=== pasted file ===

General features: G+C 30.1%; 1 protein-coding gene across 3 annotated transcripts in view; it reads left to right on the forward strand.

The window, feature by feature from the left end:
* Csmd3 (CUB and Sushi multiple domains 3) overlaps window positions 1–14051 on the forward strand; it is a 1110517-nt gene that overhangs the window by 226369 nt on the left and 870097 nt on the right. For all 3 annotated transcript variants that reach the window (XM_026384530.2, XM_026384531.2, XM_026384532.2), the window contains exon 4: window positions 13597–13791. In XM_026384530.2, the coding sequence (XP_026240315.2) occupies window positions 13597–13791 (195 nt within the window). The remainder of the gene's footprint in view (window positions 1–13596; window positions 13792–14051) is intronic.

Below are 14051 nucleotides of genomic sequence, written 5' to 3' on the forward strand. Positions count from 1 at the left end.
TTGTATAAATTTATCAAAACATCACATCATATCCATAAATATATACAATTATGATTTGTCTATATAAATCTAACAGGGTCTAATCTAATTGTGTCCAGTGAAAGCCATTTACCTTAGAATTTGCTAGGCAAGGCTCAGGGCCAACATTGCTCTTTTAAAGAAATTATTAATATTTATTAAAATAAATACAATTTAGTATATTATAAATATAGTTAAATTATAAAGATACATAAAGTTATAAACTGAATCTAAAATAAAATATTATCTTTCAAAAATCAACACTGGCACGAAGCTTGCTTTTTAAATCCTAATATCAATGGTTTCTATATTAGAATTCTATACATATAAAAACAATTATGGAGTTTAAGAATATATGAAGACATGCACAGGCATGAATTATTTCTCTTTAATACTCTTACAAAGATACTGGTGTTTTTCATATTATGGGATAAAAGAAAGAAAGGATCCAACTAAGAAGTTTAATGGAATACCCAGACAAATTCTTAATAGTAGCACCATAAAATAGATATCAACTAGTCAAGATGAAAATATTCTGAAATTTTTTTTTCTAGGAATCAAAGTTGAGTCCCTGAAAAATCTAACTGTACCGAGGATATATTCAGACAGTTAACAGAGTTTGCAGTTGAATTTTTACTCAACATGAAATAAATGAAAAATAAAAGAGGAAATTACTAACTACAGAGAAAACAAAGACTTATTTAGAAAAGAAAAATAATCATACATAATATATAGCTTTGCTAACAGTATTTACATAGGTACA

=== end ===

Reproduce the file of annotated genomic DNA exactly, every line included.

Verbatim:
General features: G+C 30.1%; 1 protein-coding gene across 3 annotated transcripts in view; it reads left to right on the forward strand.

The window, feature by feature from the left end:
* Csmd3 (CUB and Sushi multiple domains 3) overlaps window positions 1–14051 on the forward strand; it is a 1110517-nt gene that overhangs the window by 226369 nt on the left and 870097 nt on the right. For all 3 annotated transcript variants that reach the window (XM_026384530.2, XM_026384531.2, XM_026384532.2), the window contains exon 4: window positions 13597–13791. In XM_026384530.2, the coding sequence (XP_026240315.2) occupies window positions 13597–13791 (195 nt within the window). The remainder of the gene's footprint in view (window positions 1–13596; window positions 13792–14051) is intronic.

Below are 14051 nucleotides of genomic sequence, written 5' to 3' on the forward strand. Positions count from 1 at the left end.
TTGTATAAATTTATCAAAACATCACATCATATCCATAAATATATACAATTATGATTTGTCTATATAAATCTAACAGGGTCTAATCTAATTGTGTCCAGTGAAAGCCATTTACCTTAGAATTTGCTAGGCAAGGCTCAGGGCCAACATTGCTCTTTTAAAGAAATTATTAATATTTATTAAAATAAATACAATTTAGTATATTATAAATATAGTTAAATTATAAAGATACATAAAGTTATAAACTGAATCTAAAATAAAATATTATCTTTCAAAAATCAACACTGGCACGAAGCTTGCTTTTTAAATCCTAATATCAATGGTTTCTATATTAGAATTCTATACATATAAAAACAATTATGGAGTTTAAGAATATATGAAGACATGCACAGGCATGAATTATTTCTCTTTAATACTCTTACAAAGATACTGGTGTTTTTCATATTATGGGATAAAAGAAAGAAAGGATCCAACTAAGAAGTTTAATGGAATACCCAGACAAATTCTTAATAGTAGCACCATAAAATAGATATCAACTAGTCAAGATGAAAATATTCTGAAATTTTTTTTTCTAGGAATCAAAGTTGAGTCCCTGAAAAATCTAACTGTACCGAGGATATATTCAGACAGTTAACAGAGTTTGCAGTTGAATTTTTACTCAACATGAAATAAATGAAAAATAAAAGAGGAAATTACTAACTACAGAGAAAACAAAGACTTATTTAGAAAAGAAAAATAATCATACATAATATATAGCTTTGCTAACAGTATTTACATAGGTACA